You guys have Cathy and I being totally unfamiliar with this food curious we did a little Google'n
originates from Louisiana's rural, low-lying swamp
country where crawfish
(aka "mudbugs"), shrimp
and other wild meats
were readily available. Any variety or combination of meats, including chicken
may be used to make jambalaya. The Gulf Coast
area's geographical basin
, and Louisiana
) also provided an exceptionally nutritive soil
and conducive environment in which rice flourished. Thus the combination of the two foods was quite natural.
The first printed reference to "jambalaya" occurred in 1872
, and the 1900
edition of "The Picayune's Creole Cook Book" called it a "Spanish-Creole dish." Jambalaya is also very similar to the Spanish
The origin of the name "jambalaya" is uncertain, and there are many theories surrounding its etymology
. Prominent among them is the combination of the French
"jambon" meaning ham, the French article "à la" meaning "in the style of" and "ya", thought by some to be of West African
origin meaning rice, though "ya-ya" is also an old Creole patois phase meaning "everybody's talking at once."
Alternate etymologies of the word point to the combining of the Creole words "Jhamba" (gift) and "laya" (rice). The name came from the plantation slave meals, which were often a pot of rice (or rice and beans). The slaves considered it a treat to find a "gift" of some meat (normally a left over from the owners meal or a table scrap) in with the rice. This is the current etymology being taught by the St. Louis School of Cooking.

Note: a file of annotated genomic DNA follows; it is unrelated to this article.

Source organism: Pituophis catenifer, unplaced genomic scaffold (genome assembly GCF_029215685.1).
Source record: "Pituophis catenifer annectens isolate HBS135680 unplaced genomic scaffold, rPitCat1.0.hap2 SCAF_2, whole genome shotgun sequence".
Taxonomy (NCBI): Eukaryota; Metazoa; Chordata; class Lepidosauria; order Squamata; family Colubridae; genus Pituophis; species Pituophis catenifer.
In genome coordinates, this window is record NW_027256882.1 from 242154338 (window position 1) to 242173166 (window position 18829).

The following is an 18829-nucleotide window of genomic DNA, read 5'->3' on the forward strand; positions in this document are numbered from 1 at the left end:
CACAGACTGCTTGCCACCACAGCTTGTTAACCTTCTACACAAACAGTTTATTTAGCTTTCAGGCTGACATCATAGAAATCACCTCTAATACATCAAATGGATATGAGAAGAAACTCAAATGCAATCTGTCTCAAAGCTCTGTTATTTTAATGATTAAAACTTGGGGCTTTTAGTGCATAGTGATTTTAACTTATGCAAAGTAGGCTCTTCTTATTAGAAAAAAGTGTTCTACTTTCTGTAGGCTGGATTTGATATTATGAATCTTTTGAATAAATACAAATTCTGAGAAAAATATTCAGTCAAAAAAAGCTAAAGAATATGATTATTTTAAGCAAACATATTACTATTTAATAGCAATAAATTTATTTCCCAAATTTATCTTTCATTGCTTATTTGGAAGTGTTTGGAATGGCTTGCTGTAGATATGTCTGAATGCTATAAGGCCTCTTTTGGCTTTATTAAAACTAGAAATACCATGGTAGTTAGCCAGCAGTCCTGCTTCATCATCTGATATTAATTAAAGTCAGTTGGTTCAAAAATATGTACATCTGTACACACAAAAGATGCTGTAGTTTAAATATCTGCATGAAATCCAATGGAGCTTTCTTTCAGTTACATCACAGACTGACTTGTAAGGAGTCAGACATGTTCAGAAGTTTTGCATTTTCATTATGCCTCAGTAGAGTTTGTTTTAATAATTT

The Dictionary of American Food and Drink offers this creative old wives' tale
about the origin of the word "jambalaya": Late one evening a traveling gentleman stopped by a New Orleans inn
which had little food remaining from the evening meal. The traveller instructed the cook "Jean, balayez!" or "Jean, sweep something together!" in the local dialect. The guest pronounced the resulting hodge-podge dish as "Jean balayez."
, Louisiana Governer John J. McKeithen proclaimed Gonzales, Louisiana
the Jambalaya Capital of the World. Every Spring
, the annual Jambalaya Festival
is held in Gonzales.
Jambalaya is also used as a main dish in many MREs
(Meals, Ready-to-Eat) for the military.
I hope to find out what we've been missing